“This is critical for clear and sound regulations. We advocate for truth and scientific accuracy in labeling. In our opinion, the proposals being advocated by Nammex in their Citizen Petition do neither,” he added.

The Nammex petition turned a spotlight on companies that include mycelium in their finished products, alleging that these products might have less bioactive compounds, among them the beta glucans, that give fungal species their bioactivity.

Many labeling practices open to debate

The open letter suggests that Nammex’s own label practices are open to debate.

When consumers see the word “extract” on the label, they may be led to believe that 100% of that came from the raw material, whether it be a mushroom fruiting body, the root of a botanical or what have you.

In reality many extracts must be sprayed onto some sort of carrier material, frequently the “marc,” or what is left over after the extract is made, and then dried. That carrier material is rarely, if ever, disclosed, the open letter stated.

“This means that 90-plus percent of the product weight is composed of dehydrated, inert marc and not identified on the label. Nammex’s sister brand Real Mushroom, which markets mushroom fruit body extract powders, does not publicly disclose whether their extracts are sprayed back upon the marc or are pure extracts absent the marc,” the open letter claimed.

Also, the open letter maintained that beta glucans are one of the active compounds in fungi, but there are many others.

“Furthermore, beta glucans are but one beneficial compound available within mushroom ingredients, and their presence alone does not indicate biological activity,” the letter added.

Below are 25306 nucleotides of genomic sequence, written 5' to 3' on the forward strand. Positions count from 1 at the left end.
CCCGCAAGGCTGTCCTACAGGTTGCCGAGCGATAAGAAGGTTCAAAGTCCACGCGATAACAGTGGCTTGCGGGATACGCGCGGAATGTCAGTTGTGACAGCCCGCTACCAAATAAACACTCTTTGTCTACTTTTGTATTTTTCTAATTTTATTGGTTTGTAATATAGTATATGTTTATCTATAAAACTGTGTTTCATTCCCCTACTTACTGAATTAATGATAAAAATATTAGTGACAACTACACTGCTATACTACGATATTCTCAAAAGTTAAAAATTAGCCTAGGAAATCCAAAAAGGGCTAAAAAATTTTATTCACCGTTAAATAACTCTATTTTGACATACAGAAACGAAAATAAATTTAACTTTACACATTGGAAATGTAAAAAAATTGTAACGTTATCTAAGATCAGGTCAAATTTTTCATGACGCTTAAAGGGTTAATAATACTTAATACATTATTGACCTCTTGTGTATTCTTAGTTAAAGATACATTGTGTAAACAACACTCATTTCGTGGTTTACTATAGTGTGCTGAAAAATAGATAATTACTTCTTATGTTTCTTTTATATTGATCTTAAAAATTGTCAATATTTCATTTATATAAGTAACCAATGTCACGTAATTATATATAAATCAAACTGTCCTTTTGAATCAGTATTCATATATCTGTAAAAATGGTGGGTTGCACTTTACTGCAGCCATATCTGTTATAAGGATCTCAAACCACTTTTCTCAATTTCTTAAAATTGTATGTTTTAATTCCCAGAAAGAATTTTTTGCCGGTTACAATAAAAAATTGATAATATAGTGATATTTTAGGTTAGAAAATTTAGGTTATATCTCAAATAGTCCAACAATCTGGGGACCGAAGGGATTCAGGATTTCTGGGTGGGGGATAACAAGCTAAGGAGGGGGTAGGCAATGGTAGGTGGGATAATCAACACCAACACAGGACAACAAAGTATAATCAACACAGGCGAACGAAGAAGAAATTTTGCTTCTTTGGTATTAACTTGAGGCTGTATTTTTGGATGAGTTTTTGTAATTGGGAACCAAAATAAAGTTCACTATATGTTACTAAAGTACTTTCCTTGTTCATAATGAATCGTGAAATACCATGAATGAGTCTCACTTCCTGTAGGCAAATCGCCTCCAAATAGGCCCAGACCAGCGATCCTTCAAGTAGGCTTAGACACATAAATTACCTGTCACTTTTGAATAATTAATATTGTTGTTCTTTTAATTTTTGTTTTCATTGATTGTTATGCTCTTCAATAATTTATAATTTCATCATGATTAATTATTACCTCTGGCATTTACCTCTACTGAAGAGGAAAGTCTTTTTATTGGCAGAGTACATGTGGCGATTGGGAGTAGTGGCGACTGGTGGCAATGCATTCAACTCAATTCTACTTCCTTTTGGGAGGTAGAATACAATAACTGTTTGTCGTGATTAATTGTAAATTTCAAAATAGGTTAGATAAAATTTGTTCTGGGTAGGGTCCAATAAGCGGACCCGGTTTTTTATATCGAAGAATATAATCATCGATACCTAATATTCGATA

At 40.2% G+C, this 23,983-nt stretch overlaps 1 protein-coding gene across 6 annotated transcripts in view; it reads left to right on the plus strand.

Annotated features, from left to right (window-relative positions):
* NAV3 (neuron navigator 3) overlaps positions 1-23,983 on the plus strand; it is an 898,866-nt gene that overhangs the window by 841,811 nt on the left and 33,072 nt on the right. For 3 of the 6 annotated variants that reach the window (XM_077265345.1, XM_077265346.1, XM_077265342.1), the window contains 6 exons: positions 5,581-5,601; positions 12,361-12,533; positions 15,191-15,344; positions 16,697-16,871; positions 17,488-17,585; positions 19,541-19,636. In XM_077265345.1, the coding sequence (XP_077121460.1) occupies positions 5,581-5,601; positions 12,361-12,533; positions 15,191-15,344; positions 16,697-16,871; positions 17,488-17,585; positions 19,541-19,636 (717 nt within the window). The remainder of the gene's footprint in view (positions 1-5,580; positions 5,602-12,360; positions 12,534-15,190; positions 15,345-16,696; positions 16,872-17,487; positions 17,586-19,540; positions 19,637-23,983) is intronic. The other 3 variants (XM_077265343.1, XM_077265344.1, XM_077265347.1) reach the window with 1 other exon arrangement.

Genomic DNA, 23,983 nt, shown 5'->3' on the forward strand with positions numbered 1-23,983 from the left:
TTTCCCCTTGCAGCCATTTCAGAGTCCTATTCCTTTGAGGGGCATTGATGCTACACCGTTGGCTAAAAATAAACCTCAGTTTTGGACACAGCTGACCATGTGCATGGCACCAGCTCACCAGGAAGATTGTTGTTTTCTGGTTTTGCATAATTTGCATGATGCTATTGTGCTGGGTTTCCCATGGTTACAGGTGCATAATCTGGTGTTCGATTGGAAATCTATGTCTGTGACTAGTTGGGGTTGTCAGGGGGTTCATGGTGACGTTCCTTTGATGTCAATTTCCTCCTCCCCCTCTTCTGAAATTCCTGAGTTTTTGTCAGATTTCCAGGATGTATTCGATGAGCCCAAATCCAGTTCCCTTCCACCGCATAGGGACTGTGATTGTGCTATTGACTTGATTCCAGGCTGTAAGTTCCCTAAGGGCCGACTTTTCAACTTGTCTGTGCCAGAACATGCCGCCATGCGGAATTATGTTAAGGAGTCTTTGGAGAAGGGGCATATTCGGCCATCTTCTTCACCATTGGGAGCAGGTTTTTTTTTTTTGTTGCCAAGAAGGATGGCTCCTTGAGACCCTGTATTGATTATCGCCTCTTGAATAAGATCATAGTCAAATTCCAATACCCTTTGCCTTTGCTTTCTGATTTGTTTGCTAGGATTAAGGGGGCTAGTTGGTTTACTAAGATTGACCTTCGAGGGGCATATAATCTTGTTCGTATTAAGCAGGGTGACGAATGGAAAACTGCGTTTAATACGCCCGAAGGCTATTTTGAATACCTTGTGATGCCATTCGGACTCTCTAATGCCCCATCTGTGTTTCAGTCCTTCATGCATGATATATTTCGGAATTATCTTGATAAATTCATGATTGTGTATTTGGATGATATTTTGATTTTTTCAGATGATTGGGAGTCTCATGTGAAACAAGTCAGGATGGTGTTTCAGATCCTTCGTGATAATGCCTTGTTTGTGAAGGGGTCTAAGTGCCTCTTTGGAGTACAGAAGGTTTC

Nammex responded to a request for comment with a statement that is excerpted here in part:

"The small group of manufacturers argue that the word 'mushroom' describes the organism itself, whereas terms like 'mycelium' and 'fruit body”'refer to distinct parts of the mushroom organism, so use of 'mushroom mycelium' is accurate. They wrote that this is parallel to saying, 'plant roots', 'plant seeds/spores' and 'plant flowers.' But 'plant root' or 'plant seed/spore/flower' terminology would violate federal law and FDA regulations, creating a misbranding violation and subjecting the product to enforcement action. We don’t label an herb “plant root,” we identify it with the specific common plant name such as 'echinacea root.' Using 'mushroom mycelium' is exactly the same as using 'plant root.' We are simply asking that products be labeled similarly: 'Reishi mycelium' when that is indeed what they contain, or 'Reishi mushroom' when the contents are derived from the mushroom," the company said.